NSF Grant Funds Human Gesturing Research at UC Merced
MERCED — Human beings are complex creatures. That simple fact makes recreating human voice and action difficult in the virtual world. As realistic as computer graphics and animation can be, there is always an unnatural nuance or two that prevent viewers or users from fully believing in what they see.
Computer scientist Marcelo Kallmann and cognitive scientist Teenie Matlock at the University of California, Merced, have received about $500,000 from the National Science Foundation's Human-Centered Computing Program to try to improve that.
The research project will develop new techniques for producing realistic human-like gestures based on data collected from people in real life, with the particular goal of being able to correctly parameterize gestures with respect to objects and arbitrary locations in a virtual environment. The end result can benefit anyone who needs to use animation or computer graphics, from computer game and movie makers to creators of online tutorials.
"The first step for us is to understand how people use gestures to instruct and demonstrate objects and actions in real situations, which will then enable us to create a model to reproduce that interaction for generic situations in the virtual world," Kallmann said.
Matlock said that part of the complexity in duplicating human action is that no two people move the same way.
"Gestures vary across situations and individuals," she said. "Some may make a sweeping motion as they point to the door; others will look at the door as they point; a few will point at eye level; others will point above or below. Even the same individual may point in a variety of ways in response to repeated commands."
What excites Kallmann and Matlock, both founding faculty at UC Merced, most about this specific grant is that it will allow two graduate students coming from different disciplines to work together. David Huang (computer science) and Stephanie Huette (social and cognitive sciences) are scheduled to work full-time on the project for three years.
Matlock and Huette will create the human experiments to analyze how subjects gesture. Based on their data, Kallmann and Huang will create computer models to parameterize and generalize the gestures to new situations in the virtual world.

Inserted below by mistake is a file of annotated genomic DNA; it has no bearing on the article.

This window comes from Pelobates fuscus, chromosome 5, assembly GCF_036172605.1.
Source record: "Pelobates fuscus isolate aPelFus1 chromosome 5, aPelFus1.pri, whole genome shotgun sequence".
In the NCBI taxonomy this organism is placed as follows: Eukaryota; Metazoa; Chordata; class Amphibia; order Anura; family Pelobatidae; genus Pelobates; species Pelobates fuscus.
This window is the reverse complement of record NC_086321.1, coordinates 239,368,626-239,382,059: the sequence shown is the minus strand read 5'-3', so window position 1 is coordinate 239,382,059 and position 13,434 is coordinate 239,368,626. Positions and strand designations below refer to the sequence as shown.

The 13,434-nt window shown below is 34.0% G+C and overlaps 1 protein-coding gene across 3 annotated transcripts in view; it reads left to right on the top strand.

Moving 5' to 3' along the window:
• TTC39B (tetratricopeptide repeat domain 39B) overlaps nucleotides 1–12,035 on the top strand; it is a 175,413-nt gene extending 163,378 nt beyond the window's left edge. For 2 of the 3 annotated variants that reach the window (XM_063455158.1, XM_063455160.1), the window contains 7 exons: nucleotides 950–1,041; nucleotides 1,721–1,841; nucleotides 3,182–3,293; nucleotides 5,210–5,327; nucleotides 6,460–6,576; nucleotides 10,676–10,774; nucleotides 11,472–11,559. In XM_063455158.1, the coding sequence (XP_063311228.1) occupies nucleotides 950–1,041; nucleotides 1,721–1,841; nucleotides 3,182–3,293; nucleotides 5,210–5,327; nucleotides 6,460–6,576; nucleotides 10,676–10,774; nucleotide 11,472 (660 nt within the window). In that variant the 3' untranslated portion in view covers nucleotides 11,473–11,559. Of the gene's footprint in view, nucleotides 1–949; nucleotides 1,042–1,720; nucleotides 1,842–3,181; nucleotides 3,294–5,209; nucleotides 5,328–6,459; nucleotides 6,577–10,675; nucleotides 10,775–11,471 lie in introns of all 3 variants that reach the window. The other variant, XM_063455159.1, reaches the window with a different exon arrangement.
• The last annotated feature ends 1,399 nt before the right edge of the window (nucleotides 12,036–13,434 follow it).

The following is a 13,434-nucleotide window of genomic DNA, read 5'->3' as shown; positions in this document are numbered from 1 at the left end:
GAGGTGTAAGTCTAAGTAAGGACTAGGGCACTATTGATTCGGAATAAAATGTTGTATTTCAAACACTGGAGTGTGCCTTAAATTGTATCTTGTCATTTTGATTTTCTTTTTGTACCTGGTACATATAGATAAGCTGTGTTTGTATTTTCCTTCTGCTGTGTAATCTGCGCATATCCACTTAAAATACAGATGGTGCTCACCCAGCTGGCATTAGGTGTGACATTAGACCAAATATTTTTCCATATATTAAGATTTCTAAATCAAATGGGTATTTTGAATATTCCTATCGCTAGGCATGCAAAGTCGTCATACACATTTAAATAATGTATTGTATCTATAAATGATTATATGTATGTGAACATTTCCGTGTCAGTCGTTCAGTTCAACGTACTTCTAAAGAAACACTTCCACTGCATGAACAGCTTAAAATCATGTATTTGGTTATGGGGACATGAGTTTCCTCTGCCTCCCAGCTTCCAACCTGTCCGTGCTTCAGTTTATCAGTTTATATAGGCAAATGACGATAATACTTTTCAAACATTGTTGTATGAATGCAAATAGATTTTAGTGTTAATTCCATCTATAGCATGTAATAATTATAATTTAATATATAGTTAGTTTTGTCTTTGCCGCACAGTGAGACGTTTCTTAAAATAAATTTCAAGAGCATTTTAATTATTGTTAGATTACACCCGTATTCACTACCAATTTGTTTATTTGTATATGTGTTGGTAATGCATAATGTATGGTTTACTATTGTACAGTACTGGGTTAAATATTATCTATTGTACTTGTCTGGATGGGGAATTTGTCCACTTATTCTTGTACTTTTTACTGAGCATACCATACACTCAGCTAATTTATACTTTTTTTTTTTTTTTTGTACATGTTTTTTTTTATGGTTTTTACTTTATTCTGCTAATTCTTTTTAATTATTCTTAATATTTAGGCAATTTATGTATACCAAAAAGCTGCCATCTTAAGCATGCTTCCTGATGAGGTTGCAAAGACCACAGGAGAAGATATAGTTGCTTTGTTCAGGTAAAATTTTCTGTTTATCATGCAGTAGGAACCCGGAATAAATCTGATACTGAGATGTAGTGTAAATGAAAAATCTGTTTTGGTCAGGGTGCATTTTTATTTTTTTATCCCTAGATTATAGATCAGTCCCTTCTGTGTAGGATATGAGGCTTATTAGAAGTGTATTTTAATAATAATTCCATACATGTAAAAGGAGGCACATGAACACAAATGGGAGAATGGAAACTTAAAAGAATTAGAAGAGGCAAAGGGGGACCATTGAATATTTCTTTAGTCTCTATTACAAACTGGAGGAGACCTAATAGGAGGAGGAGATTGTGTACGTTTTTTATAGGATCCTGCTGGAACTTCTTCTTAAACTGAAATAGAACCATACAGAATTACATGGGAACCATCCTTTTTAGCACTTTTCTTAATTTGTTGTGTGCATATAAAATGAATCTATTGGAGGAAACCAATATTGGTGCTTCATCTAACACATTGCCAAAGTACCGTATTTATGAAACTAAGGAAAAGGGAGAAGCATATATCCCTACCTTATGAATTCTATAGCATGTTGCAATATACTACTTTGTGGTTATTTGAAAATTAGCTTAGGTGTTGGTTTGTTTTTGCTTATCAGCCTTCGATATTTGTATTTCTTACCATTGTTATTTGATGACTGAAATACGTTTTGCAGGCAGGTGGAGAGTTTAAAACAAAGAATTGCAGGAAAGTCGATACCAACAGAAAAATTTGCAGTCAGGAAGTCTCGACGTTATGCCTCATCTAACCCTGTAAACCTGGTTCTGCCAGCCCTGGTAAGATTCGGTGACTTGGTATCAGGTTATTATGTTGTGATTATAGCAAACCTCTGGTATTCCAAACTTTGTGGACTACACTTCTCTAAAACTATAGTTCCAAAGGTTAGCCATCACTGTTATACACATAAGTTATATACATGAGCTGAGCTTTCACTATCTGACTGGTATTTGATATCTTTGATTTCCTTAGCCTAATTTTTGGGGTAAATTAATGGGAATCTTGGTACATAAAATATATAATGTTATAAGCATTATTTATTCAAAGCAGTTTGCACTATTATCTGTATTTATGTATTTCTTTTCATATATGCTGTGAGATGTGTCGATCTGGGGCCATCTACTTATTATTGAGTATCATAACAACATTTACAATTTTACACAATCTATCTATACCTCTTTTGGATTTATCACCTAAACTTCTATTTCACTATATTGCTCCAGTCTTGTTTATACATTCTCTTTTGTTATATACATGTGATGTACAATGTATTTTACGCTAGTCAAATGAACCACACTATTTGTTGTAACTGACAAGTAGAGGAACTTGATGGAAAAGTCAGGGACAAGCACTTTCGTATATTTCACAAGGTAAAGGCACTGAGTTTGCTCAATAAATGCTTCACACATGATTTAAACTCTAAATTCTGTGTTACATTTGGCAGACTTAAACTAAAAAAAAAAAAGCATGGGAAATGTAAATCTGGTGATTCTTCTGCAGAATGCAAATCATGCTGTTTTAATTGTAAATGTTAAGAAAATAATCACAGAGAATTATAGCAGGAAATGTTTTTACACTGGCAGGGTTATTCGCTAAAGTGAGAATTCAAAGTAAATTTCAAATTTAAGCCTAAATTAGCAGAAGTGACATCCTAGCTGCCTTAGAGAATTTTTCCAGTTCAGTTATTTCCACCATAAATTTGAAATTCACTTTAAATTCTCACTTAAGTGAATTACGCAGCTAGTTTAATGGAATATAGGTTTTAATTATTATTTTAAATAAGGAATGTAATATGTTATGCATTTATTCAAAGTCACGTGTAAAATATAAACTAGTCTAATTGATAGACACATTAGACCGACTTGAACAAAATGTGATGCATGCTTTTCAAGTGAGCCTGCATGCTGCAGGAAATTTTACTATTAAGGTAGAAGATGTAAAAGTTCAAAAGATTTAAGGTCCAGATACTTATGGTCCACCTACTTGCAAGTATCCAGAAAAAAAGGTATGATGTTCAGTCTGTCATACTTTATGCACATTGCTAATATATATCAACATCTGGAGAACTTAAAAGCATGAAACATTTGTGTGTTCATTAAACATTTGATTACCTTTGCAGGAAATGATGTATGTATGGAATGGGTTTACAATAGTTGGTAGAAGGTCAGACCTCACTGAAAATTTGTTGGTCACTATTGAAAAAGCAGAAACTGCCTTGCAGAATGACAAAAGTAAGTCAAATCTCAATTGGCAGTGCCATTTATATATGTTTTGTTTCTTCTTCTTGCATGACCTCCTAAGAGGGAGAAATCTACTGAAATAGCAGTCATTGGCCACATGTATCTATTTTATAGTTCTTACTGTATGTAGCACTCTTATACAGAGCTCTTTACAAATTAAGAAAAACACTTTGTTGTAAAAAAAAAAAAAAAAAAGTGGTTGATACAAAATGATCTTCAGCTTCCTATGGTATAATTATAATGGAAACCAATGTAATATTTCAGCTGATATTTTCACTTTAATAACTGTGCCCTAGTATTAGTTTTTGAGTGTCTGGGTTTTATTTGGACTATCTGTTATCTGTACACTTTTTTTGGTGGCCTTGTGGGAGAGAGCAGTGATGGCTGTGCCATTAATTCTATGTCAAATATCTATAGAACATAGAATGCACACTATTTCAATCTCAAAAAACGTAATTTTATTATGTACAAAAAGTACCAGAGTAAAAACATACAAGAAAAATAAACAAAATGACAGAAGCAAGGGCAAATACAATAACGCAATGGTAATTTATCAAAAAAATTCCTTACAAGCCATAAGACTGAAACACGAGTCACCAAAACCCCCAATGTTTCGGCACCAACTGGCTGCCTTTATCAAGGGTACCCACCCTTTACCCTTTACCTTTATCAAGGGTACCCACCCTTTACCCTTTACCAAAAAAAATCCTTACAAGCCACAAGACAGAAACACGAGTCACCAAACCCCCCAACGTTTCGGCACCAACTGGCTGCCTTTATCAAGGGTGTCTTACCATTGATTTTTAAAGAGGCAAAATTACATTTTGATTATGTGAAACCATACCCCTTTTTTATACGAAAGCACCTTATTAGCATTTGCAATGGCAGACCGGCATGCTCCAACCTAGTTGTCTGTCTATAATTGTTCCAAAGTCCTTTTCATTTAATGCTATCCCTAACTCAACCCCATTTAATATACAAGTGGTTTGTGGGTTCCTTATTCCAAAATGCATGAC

"Having cognitive scientists take part in this research will help with the validation of our results," Kallmann said. "They are the experts in how and why humans do what they do."
At the conclusion of their three-year grant, Kallmann and Matlock hope to create a database of parameterized gestures that can be used by graphic programmers and animators to make their jobs easier in a variety of applications.
"It is very costly for programmers working on design and animation to hand-code gestures, which is standard practice," Matlock said.
"Also, gestures cannot be easily parameterized to different locations, for instance, so that a pointing motion can target an object that can be placed anywhere in an interactive application," Kallmann added. "Our database will include computational tools to achieve such parameterizations, opening the way to achieve high-quality results in interactive training and education based on virtual environments."
Together with colleagues from the School of Engineering, Kallmann and Matlock have also been previously awarded with other grants for collaborative research. They were awarded two major research instrumentation grants from the National Science Foundation in 2007 and 2008. One of these grants funded the visualization and motion-capture facility at UC Merced, and the other paid for the purchase of humanoid robots. In total, they have been awarded nearly $1.25 million, which are contributing to the school's establishment of the Center on Autonomous and Interactive Systems.